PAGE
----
‘Articles of association’ are rules about how the company will be run which are agreed by the shareholders, directors and company secretary. You can either write your own or use model articles, which tend to be ok for very basic portfolios with a spouse share structure. However, for more complex share structures, we recommend using a specialist to draft bespoke articles.

Steve: “One of the problems with formation is that, in most cases, the model articles are used. These are a basic government draft which, due to the haste in which they were drafted, are not the most watertight draft. There are no share class rights other than the ability to have share classes, only basic transfer provisions are detailed and there are no clauses allowing forfeiture if shares are unpaid and many other provisions that were popular in the previous Act. It is always advisable to think long term so pre-emption rights on transfers may be something to include or bad leaver/good leaver provisions to detail a procedure for an exiting employee. None of this can be done through the Companies House online filing.

“Some agents (but not all) have their own draft articles that are drafted by lawyers and settled by leading council. They are a stronger set of articles that amend the model articles and can be drafted to suit the company and its requirements.”

Nadeem: “We are seeing more and more complex relationships between investors and non-connected parties purchasing properties together. It is essential that your articles stipulate how the company is run, governed and what your share class represents with regards to your investment.”

“When you’re working with non-connected parties you want to have an exit strategy in place to understand what your shareholding can do and what it can’t do. Having the right models and articles - essentially your protections - in place from day one is critical. It could be that in 12 months time you’re having an awkward conversation with your fellow shareholders!

“Also, consider the value of your portfolio in the future - you could be looking at a seven-figure sum for your portfolio value. That’s when you don’t want to discover a mistake was made back at the start of the company.”

Why it's important to get professional advice prior to setting up a company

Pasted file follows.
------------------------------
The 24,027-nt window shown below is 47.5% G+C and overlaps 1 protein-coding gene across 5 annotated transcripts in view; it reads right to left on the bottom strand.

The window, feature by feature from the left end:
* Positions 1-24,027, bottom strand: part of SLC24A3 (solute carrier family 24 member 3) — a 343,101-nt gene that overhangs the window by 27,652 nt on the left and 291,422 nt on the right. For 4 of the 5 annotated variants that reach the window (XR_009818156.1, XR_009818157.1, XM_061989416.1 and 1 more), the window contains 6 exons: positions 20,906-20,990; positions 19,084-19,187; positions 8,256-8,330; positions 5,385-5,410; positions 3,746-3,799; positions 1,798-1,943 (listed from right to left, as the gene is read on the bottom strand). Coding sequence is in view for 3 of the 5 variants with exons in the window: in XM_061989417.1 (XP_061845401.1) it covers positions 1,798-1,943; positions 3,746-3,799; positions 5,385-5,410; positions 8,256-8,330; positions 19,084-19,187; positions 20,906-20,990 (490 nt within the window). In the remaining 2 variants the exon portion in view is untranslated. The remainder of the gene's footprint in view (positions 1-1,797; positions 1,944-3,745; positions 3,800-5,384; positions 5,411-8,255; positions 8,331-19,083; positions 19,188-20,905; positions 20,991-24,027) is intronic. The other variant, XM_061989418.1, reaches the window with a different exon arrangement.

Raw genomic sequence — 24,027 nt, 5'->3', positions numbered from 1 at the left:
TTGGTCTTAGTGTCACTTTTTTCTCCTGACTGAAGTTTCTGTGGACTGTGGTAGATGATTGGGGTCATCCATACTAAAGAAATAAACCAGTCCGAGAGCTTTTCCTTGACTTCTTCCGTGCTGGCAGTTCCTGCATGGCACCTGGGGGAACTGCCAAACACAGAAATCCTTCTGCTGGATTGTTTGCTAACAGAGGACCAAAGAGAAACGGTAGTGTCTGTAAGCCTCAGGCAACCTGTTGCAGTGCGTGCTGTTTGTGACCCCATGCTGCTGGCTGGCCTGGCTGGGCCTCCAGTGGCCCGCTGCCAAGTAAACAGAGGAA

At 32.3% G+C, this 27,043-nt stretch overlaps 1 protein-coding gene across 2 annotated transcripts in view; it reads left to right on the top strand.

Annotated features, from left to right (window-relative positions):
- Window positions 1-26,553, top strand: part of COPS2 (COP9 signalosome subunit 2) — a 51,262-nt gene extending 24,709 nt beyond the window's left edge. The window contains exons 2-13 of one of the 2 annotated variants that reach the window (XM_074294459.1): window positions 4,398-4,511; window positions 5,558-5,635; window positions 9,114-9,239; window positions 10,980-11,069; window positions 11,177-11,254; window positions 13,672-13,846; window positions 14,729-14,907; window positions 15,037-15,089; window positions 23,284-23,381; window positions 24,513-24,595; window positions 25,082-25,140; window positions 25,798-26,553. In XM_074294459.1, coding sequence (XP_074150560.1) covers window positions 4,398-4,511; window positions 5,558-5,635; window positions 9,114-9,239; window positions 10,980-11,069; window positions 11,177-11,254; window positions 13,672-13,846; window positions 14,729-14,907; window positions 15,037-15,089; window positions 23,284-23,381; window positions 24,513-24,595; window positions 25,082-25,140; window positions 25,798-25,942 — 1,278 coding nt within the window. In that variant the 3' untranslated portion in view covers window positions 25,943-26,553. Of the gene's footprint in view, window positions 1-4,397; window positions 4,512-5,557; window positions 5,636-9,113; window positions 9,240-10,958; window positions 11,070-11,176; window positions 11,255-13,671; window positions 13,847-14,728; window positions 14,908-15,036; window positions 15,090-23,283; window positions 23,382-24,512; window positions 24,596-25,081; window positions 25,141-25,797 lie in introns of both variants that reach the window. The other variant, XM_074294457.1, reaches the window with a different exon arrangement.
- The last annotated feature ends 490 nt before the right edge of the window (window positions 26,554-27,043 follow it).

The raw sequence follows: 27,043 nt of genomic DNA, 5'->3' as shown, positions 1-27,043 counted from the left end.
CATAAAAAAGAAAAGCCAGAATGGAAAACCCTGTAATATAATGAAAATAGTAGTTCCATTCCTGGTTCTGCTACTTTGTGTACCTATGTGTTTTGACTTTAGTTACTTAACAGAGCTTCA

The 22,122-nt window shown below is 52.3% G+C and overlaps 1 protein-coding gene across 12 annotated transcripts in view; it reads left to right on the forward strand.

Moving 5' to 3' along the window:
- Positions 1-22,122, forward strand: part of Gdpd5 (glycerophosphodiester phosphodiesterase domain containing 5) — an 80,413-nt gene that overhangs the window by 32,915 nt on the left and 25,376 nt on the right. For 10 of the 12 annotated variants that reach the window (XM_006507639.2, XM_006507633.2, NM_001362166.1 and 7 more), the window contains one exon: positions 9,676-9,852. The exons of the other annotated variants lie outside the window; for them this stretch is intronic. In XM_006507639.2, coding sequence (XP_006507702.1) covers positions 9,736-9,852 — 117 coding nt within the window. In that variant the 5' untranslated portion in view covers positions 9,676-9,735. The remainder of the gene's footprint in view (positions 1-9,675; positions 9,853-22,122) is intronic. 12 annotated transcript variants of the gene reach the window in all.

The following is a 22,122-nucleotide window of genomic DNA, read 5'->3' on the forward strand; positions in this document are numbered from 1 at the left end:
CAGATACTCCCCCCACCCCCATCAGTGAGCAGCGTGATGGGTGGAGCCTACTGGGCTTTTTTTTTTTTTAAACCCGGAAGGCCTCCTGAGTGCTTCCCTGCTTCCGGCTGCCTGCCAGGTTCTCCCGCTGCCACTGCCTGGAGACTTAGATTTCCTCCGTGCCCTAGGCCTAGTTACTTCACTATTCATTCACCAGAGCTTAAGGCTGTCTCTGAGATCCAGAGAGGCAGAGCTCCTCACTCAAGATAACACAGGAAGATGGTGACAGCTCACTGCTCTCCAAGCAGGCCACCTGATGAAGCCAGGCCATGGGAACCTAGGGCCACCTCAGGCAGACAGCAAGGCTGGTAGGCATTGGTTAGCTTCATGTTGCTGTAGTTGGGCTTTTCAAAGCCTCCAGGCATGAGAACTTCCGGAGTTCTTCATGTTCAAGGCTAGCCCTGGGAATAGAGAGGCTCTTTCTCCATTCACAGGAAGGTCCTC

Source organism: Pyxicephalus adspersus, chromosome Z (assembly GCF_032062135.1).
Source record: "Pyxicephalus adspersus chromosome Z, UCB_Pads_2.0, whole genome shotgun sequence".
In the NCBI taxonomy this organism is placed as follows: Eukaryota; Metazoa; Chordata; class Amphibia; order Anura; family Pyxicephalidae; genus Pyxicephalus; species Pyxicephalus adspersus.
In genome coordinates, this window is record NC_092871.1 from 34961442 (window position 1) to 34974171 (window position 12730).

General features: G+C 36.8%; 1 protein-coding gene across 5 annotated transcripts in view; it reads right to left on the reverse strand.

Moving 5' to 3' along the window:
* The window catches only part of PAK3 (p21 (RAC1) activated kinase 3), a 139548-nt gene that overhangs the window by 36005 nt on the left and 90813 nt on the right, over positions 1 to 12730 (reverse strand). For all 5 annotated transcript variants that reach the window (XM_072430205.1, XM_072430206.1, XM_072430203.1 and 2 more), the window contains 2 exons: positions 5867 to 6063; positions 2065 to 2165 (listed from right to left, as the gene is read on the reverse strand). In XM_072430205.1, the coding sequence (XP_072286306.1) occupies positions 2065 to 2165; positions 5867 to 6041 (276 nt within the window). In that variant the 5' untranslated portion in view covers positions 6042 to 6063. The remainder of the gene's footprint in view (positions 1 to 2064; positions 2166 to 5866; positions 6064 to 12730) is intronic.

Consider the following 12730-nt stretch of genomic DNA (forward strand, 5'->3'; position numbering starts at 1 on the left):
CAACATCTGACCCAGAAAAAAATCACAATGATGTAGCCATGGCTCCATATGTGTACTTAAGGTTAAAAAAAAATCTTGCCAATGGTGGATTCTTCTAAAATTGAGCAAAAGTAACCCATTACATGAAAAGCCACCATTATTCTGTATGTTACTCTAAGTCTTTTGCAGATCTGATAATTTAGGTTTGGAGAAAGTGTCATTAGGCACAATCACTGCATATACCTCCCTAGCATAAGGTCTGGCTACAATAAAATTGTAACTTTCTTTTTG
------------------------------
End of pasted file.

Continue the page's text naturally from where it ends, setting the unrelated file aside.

• Get the most tax efficient setup

  • Start investing with the correct setup

  • More cost effective to get it right first time

Steve: “Sadly a fair amount of business that we deal with is correcting new formations that have been set up incorrectly, so it is important to hit the ground running from day one with the company formed as you wish it to be. An Agency can also advise on the company name and on the basic set up as to share capital and share structures linking in with the company accountant and tax advisor to ensure the company is set up correctly.”

Nadeem: “My advice is always the same. A company is formed once, so make sure you get it done right by allowing specialists to do this for you.”

Review your share structure with an expert

Book a limited company tax consultation and get 121 advice from a Provestor expert accountant on tax implications & optimisations plus recommendations on how to structure your company.

Start up with Provestor

Whenever you’re ready, here are 4 ways we can help you start and manage your buy-to-let limited company:

  • Tax Advice. Talk through your options and increase your confidence by booking a tax consultation with our Chartered Property Tax Advisors.

  • Company Start Up. For a smooth start and to avoid costly mistakes, our expert team can incorporate your limited company, for less than you think.

  • Accounting Tax App. Keep on top of your finances in minutes, and prepare and directly submit your accounts and tax returns, with our easy-to-use property accounting app, designed specifically for landlords.

  • Advisory Service. As your portfolio expands, the complexity of your financial needs grows too. Provestor’s Advisory Service is the next step for investors seeking a deeper level of support and tax expertise.

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Nadeem Raziq BA (Hons), FCCA, ATT
Head of Tax
Steve Blackmore
Director, First Corporate Law Services